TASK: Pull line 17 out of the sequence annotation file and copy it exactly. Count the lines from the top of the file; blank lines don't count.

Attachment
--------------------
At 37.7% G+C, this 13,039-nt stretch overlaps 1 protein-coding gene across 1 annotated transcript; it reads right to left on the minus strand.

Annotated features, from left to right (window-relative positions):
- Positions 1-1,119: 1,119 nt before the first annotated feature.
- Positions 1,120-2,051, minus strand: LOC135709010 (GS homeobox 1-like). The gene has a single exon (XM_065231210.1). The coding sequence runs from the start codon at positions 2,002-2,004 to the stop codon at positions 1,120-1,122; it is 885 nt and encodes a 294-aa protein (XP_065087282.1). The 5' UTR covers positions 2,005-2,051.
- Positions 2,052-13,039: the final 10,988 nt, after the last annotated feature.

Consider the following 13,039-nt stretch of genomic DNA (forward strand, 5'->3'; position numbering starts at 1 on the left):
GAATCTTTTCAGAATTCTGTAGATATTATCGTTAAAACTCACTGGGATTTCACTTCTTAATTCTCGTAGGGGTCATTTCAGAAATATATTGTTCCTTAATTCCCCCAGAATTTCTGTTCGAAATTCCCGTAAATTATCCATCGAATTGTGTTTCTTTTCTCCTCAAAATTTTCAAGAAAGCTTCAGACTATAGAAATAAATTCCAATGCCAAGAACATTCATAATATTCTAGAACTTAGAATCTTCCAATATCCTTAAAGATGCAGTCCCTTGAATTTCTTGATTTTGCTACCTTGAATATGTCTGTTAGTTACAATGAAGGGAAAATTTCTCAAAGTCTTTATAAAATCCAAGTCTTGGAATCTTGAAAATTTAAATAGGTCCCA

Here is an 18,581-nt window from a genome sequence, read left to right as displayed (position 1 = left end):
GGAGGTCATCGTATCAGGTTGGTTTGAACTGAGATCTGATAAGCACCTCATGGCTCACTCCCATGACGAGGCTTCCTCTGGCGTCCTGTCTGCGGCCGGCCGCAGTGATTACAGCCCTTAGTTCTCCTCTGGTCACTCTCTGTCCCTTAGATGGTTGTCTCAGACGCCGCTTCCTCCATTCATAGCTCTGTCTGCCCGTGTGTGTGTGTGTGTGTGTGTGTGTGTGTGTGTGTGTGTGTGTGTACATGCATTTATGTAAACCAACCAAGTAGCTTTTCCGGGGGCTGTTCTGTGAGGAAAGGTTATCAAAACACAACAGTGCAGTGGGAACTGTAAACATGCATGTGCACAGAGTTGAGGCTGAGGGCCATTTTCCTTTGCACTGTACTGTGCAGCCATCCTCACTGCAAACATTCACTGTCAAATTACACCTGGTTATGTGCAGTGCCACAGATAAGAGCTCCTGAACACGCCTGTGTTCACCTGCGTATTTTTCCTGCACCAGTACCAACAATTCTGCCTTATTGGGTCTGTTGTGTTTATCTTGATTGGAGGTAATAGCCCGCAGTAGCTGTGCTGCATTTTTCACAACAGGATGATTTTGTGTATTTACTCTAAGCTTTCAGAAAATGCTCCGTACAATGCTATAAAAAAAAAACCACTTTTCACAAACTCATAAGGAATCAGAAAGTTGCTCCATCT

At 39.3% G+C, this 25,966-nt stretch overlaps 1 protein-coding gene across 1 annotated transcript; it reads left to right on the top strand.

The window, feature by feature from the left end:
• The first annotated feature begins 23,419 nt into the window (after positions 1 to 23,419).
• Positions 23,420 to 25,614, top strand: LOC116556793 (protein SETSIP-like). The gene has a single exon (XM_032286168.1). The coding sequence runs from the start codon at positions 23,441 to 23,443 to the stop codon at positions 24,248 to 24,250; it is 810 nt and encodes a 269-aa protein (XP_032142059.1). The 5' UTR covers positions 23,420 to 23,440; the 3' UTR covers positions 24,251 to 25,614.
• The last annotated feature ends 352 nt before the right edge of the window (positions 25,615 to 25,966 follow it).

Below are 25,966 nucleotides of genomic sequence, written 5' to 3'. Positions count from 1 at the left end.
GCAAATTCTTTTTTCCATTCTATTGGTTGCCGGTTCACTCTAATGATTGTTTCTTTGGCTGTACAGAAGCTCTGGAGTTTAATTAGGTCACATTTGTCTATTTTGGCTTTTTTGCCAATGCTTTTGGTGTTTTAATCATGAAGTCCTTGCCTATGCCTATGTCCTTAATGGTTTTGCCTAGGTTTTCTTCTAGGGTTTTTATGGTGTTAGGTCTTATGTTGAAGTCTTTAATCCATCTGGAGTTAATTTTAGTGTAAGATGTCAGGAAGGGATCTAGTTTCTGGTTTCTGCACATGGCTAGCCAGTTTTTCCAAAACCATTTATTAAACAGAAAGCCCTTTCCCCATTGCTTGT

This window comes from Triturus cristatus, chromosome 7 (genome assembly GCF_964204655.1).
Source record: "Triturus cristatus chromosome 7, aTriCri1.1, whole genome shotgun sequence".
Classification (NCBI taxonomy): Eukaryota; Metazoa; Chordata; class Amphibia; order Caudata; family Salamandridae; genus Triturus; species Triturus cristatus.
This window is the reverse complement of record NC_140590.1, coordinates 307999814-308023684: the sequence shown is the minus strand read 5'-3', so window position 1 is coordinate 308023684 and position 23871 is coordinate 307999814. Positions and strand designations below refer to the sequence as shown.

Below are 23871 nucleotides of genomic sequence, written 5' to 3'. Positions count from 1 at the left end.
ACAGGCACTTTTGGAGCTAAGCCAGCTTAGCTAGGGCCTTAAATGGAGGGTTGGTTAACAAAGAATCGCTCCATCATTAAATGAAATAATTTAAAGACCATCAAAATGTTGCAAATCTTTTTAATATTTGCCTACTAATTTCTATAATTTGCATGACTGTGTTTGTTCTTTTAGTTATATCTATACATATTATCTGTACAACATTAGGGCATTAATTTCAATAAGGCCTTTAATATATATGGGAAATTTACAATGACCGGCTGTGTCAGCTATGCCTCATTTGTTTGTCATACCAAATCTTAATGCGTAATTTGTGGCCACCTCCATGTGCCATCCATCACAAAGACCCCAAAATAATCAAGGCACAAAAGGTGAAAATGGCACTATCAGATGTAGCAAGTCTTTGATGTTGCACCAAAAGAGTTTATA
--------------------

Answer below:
This window comes from Triturus cristatus, chromosome 7 (genome assembly GCF_964204655.1).